Bergo A1, Strollo M1, Gai M2, Barbiero I1, Stefanelli G1, Sertic S3, Cobolli Gigli C4, Di Cunto F2, Kilstrup-Nielsen C1, Landsberger N5. J Biol Chem. 2015;290(6):3223-37.[expand title=”Show Affiliations”]
1From the Department of Theoretical and Applied Sciences, Section of Biomedical Research, University of Insubria, 21052 Busto Arsizio, Italy.
2the Molecular Biotechnology Center, Department of Molecular Biotechnologies and Health Sciences, University of Turin, 10126 Turin, Italy.
3the Department of Life Sciences, University of Milan, 20133 Milan, Italy, and.
4the San Raffaele Rett Research Unit, Division of Neuroscience, San Raffaele Scientific Institute, 20132 Milan, Italy.
5From the Department of Theoretical and Applied Sciences, Section of Biomedical Research, University of Insubria, 21052 Busto Arsizio, Italy, the San Raffaele Rett Research Unit, Division of Neuroscience, San Raffaele Scientific Institute, 20132 Milan, Italy [email protected][/expand]
Mutations in Methyl-CpG binding protein 2 cause a broad spectrum of neuropsychiatric disorders of which Rett syndrome represents the best defined condition. Both neuronal and non-neuronal functions of the methyl-binding protein underlie the related pathologies. Nowadays Methyl-CpG binding protein 2 is recognized as a multifunctional protein that modulates its activity depending on its protein partners and posttranslational modifications. However, we are still missing a comprehensive understanding of all Methyl-CpG binding protein 2 functions and their involvement in the related pathologies. The study of human mutations often offers the possibility of clarifying the functions of a protein. Therefore, we decided to characterize a novel Methyl-CpG binding protein 2 phospho-isoform (Tyr-120) whose relevance was suggested by a Rett syndrome patient carrying a Y120D substitution possibly mimicking a constitutively phosphorylated state. Unexpectedly, we found Methyl-CpG binding protein 2 and its Tyr-120 phospho – isoform enriched at the centrosome both in dividing and postmitotic cells. The molecular and functional connection of Methyl-CpG binding protein 2 to the centrosome was further reinforced through cellular and biochemical approaches. We show that, similar to many centrosomal proteins, MeCP2 deficiency causes aberrant spindle geometry, prolonged mitosis, and defects in microtubule nucleation. Collectively, our data indicate a novel function of Methyl-CpG binding protein 2 that might reconcile previous data regarding the role of Methyl-CpG binding protein 2 in cell growth and cytoskeleton stability and that might be relevant to understand some aspects of Methyl-CpG binding protein 2 -related conditions. Furthermore, they link the Tyr-120 residue and its phosphorylation to cell division, prompting future studies on the relevance of Tyr-120 for cortical development.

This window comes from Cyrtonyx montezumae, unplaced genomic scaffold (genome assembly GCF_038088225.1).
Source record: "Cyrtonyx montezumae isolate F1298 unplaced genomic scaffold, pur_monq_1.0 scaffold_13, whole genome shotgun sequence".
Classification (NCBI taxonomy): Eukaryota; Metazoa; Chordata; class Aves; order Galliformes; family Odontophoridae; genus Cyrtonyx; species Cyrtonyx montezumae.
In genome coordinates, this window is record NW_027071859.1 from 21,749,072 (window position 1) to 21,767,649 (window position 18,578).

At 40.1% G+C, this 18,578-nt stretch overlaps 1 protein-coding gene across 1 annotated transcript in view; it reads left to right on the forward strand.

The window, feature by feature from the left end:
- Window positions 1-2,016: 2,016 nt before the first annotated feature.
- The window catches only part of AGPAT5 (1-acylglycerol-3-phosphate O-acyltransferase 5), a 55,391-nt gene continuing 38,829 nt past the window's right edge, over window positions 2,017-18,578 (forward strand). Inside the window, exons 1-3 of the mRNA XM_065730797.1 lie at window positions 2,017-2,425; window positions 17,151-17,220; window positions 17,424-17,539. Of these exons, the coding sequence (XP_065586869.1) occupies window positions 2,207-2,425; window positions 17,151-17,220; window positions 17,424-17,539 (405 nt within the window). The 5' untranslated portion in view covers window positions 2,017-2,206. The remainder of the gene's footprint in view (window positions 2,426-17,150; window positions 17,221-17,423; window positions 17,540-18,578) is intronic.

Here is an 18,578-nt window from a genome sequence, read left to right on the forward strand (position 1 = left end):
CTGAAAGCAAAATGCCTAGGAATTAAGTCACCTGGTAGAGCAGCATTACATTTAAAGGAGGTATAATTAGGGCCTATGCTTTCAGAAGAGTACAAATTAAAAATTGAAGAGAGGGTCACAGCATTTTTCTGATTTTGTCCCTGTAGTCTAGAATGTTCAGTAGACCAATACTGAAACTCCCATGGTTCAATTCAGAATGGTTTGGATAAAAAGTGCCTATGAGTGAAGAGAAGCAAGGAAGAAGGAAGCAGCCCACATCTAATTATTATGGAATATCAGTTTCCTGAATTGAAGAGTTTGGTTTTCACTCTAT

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Spindle pole geometry is altered in HeLa and MRC5 cells silenced for Methyl-CpG binding protein 2 expression through specific siRNAs. Cells were stained with antibodies against a-tubulin (red) and g-tubulin (green) or with DAPI (blue). Whereas control cells have bipolar spindles and precisely aligned DNA along the metaphasic midplane, Methyl-CpG binding protein 2-deficient cells are characterized by mono- or multipolar spindles and mis-aligned DNA.